Do my eyes deceive me? Is the Raleigh City Council actually going to make downtown developers share the wealth when building high-rise towers, putting some of their profits toward affordable housing downtown?
Maybe. Maybe it will.
Which is a better answer than absolutely not, as past councils have said to any hint of an inclusionary zoning policy anywhere in Raleigh.
You may say I'm a dreamer. But I'm not the only one.
Council members Russ Stephenson and Kay Crowder, who saw the future in Austin, Texas, a couple of weeks ago when much of Raleigh officialdom visited on a Chamber of Commerce-sponsored trip, are more than dreaming. They're pushing an Austin-style policy overhaul that the council's pro-developer majority is having trouble sloughing off.
Stephenson and Crowder lost an early round when they opposed rezoning a property the city owns on Hillsborough Street, opposite the Clarion Hotel, for buildings up to 20 stories in height. The two objected to the absence of any requirement for affordable units or in-lieu-of fee as a prerequisite for a developer to build the full 20 stories. The rezoning was approved last week on a 6-2 council vote, along with a twin rezoning on adjacent lots not owned by the city.
The Hillsborough Street case was a mere skirmish, however. Hard on its heels, city administrators were urging the council to rezone the entire downtown district, as part of the citywide remapping under the new Unified Development Ordinance, to allow buildings up to 40 stories in some places, 20 or 12 in others. Again, with no requirements for affordable housing—or as Crowder prefers to call it, workforce housing.
Riding into this battle, Stephenson came armed with Austin's battery of affordable-housing policies, good for 18,000 units since 2000, plus the news that Austin won the Urban Land Institute's "2014 Housing Policy Leadership Award."
Two things: Austin is to Raleigh as ancient Sparta was to Athens, a bitter if respected rival city; and ULI is no radical reformer, but rather a nonprofit funded by development interests and planners.
In other words, Raleigh, a state capital and university town, hates losing to Austin, also a state capital and university town, but with twice Raleigh's population. Or, to be more precise, our Chamber of Commerce types live for Raleigh's rank on lists of the fastest-growing whiz-bang cities. Lists that always include Austin.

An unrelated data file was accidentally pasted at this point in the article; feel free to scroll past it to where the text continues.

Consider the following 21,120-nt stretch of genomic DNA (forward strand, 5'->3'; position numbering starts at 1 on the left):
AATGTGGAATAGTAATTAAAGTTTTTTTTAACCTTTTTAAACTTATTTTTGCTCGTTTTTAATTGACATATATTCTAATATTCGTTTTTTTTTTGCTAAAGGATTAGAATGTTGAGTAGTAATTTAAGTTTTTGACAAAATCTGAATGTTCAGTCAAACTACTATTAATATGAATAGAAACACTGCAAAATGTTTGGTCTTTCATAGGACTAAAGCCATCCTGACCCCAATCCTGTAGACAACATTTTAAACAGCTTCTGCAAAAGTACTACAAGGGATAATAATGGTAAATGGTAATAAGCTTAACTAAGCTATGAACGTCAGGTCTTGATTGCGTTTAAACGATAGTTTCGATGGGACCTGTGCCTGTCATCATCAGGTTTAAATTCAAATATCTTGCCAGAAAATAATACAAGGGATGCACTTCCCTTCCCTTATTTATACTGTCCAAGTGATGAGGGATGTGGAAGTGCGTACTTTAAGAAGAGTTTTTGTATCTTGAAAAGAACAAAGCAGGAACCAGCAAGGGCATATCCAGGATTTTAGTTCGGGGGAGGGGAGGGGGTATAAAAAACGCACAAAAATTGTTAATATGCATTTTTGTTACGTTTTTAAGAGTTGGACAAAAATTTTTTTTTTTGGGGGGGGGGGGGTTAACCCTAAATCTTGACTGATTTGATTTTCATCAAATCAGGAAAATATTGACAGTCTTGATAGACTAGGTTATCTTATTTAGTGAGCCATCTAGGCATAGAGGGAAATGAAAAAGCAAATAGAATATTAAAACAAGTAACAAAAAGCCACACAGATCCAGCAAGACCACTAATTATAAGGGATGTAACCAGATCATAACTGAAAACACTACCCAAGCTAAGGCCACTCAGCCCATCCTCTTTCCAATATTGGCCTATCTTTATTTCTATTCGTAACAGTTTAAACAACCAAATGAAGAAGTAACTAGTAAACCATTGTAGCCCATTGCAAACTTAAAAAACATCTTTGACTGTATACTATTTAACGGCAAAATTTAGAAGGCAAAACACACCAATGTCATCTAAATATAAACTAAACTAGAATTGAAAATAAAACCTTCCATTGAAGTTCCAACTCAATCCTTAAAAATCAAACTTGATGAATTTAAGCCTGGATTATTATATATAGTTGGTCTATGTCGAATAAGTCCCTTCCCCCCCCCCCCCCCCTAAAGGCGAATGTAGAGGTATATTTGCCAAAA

When the list is ULI's, and Austin wins, well, that's just embarrassing.
On Monday, Mayor Nancy McFarlane convened a special work session of the council where Stephenson made his pitch. Rezoning the downtown for up to 40-story buildings, he said, would bestow "hundreds of millions of dollars" on fortunate property owners in the form of higher land values. Before doing so, Stephenson argued, the city should negotiate for a share of those higher values to be applied to affordable-housing or other public-benefit programs when the land is developed.
That's what Austin does, Stephenson said, busting out a long list of incentive programs the Texas capital uses to get developers to include units that low- and middle-income residents can afford or else contribute money to programs that subsidize such housing.
Do these programs discourage high-rise development? No, Stephenson said. Raleigh visitors saw 28 cranes at work in downtown Austin. Coming soon: a 58-story building, the tallest west of the Mississippi, for which the developer will pay more than $800,000 into housing funds via Austin's Downtown Density Bonus program.
The immediate question facing the Raleigh council is whether to schedule a public hearing in July on the downtown rezoning plan, setting in motion the process to approve it. Or should it delay, giving staff time to complete a study of housing and community development policies, also due in July?
Council member Wayne Maiorano said delay would send an "absolute wrong signal" about the city's commitment to growth. He said other issues can be considered after the hearing.
Stephenson worried that if the hearing goes ahead, the council will be one step closer to never being able to negotiate on a downtown project.
His and Crowder's proposal: Rezone downtown, for now, to leave heights under the UDO equivalent to where they've been under the old code. Then, adopt Austin-style programs that allow the council to negotiate with developers when they want to go 20 or 40 stories or, Stephenson said, maybe even a great 58-story project.
That makes sense. Under the UDO, once a property is rezoned for, say, 40 stories, the council has no ability to negotiate for any public benefits, whether affordable units or a ground-level plaza or in-lieu-of payments—nothing—as long as what's built is 40 floors or less. Not the council. Not the public.
And it's not like the council has a great record on affordable housing. The last time these issues came up, in 2009, a task force proposed mild reforms—and the council ignored them. This time, McFarlane indicated she's listening, which perhaps makes three council votes out of eight. Maiorano and Bonner Gaylord, too, said they're all for affordable housing.
Well, then. There should be no problem.
This article appeared in print with the headline "No more lip service?."